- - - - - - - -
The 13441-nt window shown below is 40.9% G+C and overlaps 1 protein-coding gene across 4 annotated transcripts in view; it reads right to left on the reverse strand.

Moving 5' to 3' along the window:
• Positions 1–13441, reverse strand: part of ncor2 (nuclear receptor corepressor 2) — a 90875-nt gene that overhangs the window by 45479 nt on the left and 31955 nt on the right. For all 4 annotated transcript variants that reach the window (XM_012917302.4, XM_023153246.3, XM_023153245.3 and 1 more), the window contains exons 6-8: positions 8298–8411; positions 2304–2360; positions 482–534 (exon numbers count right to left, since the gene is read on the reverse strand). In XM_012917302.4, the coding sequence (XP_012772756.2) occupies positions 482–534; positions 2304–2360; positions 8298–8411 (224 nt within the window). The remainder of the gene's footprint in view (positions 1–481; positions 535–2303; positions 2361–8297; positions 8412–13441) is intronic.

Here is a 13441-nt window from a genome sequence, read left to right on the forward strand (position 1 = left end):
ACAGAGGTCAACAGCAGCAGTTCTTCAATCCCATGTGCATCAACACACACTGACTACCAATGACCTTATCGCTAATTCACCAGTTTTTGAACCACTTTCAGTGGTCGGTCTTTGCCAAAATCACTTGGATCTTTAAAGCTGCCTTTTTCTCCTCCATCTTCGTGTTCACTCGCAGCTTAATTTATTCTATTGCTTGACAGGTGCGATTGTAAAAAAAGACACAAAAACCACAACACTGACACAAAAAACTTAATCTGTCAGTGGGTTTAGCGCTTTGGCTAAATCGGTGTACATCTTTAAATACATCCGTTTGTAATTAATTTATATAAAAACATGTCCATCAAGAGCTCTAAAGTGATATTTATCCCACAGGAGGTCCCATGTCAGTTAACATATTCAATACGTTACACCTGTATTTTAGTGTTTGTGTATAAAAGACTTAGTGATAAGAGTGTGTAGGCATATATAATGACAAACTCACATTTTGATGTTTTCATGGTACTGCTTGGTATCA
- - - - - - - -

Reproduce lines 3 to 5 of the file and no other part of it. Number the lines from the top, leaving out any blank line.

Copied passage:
• Positions 1–13441, reverse strand: part of ncor2 (nuclear receptor corepressor 2) — a 90875-nt gene that overhangs the window by 45479 nt on the left and 31955 nt on the right. For all 4 annotated transcript variants that reach the window (XM_012917302.4, XM_023153246.3, XM_023153245.3 and 1 more), the window contains exons 6-8: positions 8298–8411; positions 2304–2360; positions 482–534 (exon numbers count right to left, since the gene is read on the reverse strand). In XM_012917302.4, the coding sequence (XP_012772756.2) occupies positions 482–534; positions 2304–2360; positions 8298–8411 (224 nt within the window). The remainder of the gene's footprint in view (positions 1–481; positions 535–2303; positions 2361–8297; positions 8412–13441) is intronic.

Here is a 13441-nt window from a genome sequence, read left to right on the forward strand (position 1 = left end):
ACAGAGGTCAACAGCAGCAGTTCTTCAATCCCATGTGCATCAACACACACTGACTACCAATGACCTTATCGCTAATTCACCAGTTTTTGAACCACTTTCAGTGGTCGGTCTTTGCCAAAATCACTTGGATCTTTAAAGCTGCCTTTTTCTCCTCCATCTTCGTGTTCACTCGCAGCTTAATTTATTCTATTGCTTGACAGGTGCGATTGTAAAAAAAGACACAAAAACCACAACACTGACACAAAAAACTTAATCTGTCAGTGGGTTTAGCGCTTTGGCTAAATCGGTGTACATCTTTAAATACATCCGTTTGTAATTAATTTATATAAAAACATGTCCATCAAGAGCTCTAAAGTGATATTTATCCCACAGGAGGTCCCATGTCAGTTAACATATTCAATACGTTACACCTGTATTTTAGTGTTTGTGTATAAAAGACTTAGTGATAAGAGTGTGTAGGCATATATAATGACAAACTCACATTTTGATGTTTTCATGGTACTGCTTGGTATCA